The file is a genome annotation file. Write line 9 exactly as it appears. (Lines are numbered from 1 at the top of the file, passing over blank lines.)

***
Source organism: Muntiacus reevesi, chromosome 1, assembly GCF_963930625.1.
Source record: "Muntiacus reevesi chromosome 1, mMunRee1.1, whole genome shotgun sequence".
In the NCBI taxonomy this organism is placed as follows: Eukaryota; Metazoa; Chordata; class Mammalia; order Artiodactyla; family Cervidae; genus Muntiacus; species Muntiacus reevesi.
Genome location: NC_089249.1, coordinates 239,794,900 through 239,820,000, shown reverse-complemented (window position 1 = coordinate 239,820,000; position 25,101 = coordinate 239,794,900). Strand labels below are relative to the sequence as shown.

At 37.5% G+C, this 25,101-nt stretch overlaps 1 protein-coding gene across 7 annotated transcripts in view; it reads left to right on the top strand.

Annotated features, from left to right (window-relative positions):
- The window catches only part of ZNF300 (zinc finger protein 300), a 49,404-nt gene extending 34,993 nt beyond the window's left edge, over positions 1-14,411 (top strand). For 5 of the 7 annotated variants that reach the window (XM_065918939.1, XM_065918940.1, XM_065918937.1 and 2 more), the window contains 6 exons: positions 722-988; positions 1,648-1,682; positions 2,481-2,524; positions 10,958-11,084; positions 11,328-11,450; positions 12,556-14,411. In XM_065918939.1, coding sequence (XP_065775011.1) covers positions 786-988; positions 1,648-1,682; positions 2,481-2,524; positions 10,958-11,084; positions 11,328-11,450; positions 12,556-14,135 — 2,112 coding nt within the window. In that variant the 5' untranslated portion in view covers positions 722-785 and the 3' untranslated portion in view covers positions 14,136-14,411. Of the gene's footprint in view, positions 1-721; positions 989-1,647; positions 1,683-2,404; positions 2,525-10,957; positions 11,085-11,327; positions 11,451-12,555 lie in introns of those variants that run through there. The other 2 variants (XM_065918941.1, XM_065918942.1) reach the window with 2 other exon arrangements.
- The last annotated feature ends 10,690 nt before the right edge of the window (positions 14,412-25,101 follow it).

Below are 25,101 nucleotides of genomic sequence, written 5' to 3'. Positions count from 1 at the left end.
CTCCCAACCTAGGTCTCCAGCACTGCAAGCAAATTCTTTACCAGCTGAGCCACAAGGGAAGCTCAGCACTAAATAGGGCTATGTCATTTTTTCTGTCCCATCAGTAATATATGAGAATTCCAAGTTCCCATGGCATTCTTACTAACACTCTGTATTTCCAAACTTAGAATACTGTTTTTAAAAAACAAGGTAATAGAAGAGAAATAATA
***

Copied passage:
Below are 25,101 nucleotides of genomic sequence, written 5' to 3'. Positions count from 1 at the left end.